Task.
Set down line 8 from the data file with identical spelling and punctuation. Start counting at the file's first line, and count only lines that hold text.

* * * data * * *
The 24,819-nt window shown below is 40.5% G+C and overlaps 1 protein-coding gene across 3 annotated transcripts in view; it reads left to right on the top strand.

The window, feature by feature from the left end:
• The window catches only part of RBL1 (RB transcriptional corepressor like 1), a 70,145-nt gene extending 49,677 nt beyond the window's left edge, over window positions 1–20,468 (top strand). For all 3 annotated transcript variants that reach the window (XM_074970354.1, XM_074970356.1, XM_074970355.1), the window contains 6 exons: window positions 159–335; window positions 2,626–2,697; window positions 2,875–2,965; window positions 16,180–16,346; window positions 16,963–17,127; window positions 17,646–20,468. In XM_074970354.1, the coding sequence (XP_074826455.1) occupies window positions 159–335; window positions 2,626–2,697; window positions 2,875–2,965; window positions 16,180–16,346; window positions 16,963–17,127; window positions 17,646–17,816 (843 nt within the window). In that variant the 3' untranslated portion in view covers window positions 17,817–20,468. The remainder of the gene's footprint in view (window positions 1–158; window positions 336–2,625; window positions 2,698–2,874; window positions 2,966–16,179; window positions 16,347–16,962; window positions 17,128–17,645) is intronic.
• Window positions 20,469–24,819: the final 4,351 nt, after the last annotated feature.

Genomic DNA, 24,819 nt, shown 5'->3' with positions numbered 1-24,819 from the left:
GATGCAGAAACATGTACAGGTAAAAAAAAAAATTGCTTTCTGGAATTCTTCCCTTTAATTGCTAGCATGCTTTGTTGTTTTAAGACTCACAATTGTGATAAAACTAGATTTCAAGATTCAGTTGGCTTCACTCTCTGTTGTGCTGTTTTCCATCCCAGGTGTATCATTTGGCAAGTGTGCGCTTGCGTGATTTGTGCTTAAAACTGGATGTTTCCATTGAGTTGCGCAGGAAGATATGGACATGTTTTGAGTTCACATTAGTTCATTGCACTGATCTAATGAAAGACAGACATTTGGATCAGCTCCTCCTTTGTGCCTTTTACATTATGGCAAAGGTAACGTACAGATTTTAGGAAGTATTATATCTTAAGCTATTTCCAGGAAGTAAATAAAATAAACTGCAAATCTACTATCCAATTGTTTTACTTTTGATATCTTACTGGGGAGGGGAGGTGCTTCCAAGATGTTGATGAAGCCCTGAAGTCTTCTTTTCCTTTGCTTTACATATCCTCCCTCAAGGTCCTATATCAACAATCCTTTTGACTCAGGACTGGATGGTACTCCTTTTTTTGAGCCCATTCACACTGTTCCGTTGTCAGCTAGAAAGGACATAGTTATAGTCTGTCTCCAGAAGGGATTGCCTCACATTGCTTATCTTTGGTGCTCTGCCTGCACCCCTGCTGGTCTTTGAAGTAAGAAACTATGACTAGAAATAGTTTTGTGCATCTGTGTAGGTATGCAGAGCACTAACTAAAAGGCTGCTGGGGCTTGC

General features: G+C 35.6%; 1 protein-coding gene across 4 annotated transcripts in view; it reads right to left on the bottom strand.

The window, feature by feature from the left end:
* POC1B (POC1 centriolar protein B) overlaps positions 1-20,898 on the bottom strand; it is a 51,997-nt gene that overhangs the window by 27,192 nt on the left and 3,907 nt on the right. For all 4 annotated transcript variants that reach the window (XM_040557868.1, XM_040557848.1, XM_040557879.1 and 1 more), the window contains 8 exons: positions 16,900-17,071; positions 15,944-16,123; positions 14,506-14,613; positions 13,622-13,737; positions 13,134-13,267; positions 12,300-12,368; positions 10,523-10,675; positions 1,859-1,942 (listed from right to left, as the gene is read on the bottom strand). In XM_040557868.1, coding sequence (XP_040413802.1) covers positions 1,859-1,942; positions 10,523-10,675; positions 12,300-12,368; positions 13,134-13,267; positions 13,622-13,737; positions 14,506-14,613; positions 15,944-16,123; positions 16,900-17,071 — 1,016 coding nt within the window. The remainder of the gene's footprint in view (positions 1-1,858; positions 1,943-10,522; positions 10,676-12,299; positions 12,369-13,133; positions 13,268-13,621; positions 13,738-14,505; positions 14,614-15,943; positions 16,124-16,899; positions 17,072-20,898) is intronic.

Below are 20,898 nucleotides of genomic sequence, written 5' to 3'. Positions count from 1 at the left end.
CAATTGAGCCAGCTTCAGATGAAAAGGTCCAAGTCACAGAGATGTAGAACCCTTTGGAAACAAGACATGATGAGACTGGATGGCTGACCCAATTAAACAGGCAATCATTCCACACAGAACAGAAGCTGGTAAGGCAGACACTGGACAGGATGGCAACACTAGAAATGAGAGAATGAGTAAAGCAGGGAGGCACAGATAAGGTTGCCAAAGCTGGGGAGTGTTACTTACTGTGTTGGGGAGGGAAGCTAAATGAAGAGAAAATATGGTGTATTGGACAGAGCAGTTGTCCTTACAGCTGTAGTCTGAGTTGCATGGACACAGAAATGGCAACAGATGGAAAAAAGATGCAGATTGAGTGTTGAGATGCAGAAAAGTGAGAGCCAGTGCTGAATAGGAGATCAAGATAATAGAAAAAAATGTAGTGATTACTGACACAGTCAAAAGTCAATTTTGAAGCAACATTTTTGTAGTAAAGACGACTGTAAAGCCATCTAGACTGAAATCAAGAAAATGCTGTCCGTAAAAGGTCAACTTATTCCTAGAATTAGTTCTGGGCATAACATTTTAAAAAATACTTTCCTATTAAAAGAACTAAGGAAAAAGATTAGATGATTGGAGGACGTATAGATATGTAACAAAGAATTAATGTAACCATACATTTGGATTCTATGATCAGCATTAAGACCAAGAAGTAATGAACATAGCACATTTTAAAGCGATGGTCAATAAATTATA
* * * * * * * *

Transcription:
The window, feature by feature from the left end: